Recognizing the Symptoms and Treating the Disease
Think people are the only ones that get the blues? Think again. Cats often suffer from depression as a result of major changes in their routines, such as the death of a family member or companion animal, loneliness or a change in their environment.
Diagnosing Feline Depression
To be depressed is to be sad or despondent for a prolonged period of time. Cats, too, get the “blahs” or can get “down in the dumps.” If your feline friend doesn’t meow as often as she used to, doesn’t greet you with her usual enthusiasm when you return home, snubs her snout at her food or loses her appetite altogether when she’s normally a big eater, any change in your cat’s mood or personality could indicate she may be exhibiting symptoms of depression.
Additional signs of feline depression include:
- Lack of grooming
- Signs of lethargy or changes in personality
- Increased sleeping
- Hiding in an isolated place for extended periods of time
Additionally, the signs listed above as well as loss of appetite or lethargy can be indicators of a number of other illnesses. It’s best to consult with your veterinarian right away to rule out any life-threatening health conditions.
What You Can Do
Be sure to lavish plenty of attention on your feline friend. If possible, play with her for at least 30 minutes a day, including having her chase balls or other toys that get her up and exercising so that she feels good.
Even quality time brushing and grooming kitty can give her a sense of connection with you.
The behavior of cats is somewhat unpredictable, so catnip should be used with caution. Some cats will become overly aggressive and excited when exposed to this “kitty drug.”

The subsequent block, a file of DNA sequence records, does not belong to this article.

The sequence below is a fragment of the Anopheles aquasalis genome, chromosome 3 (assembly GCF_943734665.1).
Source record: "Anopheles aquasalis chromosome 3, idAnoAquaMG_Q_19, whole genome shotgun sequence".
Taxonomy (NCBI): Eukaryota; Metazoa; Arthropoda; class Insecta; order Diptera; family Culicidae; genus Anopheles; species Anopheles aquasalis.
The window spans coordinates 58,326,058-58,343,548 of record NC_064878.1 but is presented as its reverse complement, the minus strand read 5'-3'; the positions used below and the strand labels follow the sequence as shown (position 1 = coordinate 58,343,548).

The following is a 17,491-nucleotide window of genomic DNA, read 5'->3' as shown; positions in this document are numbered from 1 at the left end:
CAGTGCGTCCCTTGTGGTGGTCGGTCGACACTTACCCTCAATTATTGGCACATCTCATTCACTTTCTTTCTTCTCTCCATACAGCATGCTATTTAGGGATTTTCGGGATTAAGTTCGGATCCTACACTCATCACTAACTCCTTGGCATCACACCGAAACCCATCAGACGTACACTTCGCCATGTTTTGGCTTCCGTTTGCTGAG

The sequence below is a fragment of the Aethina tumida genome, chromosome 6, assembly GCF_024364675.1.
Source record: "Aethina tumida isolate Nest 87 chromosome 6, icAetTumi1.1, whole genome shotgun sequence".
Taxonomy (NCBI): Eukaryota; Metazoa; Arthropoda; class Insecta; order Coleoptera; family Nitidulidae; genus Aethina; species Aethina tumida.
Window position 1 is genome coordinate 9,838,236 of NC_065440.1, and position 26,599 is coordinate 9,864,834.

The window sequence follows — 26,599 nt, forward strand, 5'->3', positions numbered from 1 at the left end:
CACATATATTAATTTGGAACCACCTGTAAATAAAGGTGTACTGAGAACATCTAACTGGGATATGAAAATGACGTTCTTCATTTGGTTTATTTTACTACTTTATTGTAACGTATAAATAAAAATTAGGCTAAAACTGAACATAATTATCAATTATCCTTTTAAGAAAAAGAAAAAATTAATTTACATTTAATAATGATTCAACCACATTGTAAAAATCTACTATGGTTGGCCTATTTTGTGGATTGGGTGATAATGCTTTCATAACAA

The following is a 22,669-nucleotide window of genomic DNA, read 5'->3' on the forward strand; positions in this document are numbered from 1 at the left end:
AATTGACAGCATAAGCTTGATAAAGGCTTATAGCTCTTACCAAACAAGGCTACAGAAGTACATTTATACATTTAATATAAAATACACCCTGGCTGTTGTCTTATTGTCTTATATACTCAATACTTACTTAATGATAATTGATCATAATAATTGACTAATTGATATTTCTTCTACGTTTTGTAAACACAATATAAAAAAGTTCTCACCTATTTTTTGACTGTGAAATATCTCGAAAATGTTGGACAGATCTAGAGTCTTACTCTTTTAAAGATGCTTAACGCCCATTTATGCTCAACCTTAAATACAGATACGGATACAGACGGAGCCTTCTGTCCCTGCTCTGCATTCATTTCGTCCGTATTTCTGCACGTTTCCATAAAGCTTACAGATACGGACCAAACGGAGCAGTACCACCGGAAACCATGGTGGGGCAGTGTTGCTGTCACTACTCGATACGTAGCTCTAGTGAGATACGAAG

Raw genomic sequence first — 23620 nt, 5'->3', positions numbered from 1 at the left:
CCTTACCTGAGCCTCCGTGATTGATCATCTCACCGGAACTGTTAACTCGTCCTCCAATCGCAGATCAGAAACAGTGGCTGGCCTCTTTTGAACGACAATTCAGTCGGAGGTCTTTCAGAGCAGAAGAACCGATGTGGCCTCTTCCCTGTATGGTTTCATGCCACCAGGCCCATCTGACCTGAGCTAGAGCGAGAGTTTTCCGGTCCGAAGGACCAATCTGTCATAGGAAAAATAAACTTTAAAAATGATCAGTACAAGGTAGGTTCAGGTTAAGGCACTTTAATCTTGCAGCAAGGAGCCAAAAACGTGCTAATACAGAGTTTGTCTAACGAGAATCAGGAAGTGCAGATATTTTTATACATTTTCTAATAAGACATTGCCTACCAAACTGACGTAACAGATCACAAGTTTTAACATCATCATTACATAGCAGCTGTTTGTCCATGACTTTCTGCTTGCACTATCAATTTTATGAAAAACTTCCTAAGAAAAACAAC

Not home during the day? Leave the blinds or curtains open for Miss Whiskers so she can watch birds or have a view of what is going on outside. You might also consider adding another animal to your household so your four-legged friend has some company throughout the day. Leaving a radio on or having a pet-sitter come over during the day can also keep your cat from getting lonely.
Seek Professional Help First
It is a well-known fact that cats are masters at hiding illness. Occult illness must be ruled out by a thorough veterinary examination and consultation prior to treatment for behavioral depression of cats.
After a diagnosis of behavioral depression has been established, prescription antidepressants along with behavioral modification techniques may be suggested by your veterinarian.
Help Prevent Depression
Think your cat is depressed? CatChannel.com, the Web site for cat lovers, has a checklist cat owners can go through to determine whether or not their cats display symptoms that are common indicators of feline depression.
The best thing you can do for your cat is to provide a routine, stress-free environment to help avoid the onset of depression. Additionally, schedule your feline friend for routine examinations with her veterinarian to rule out any medical conditions and to keep her healthy and happy.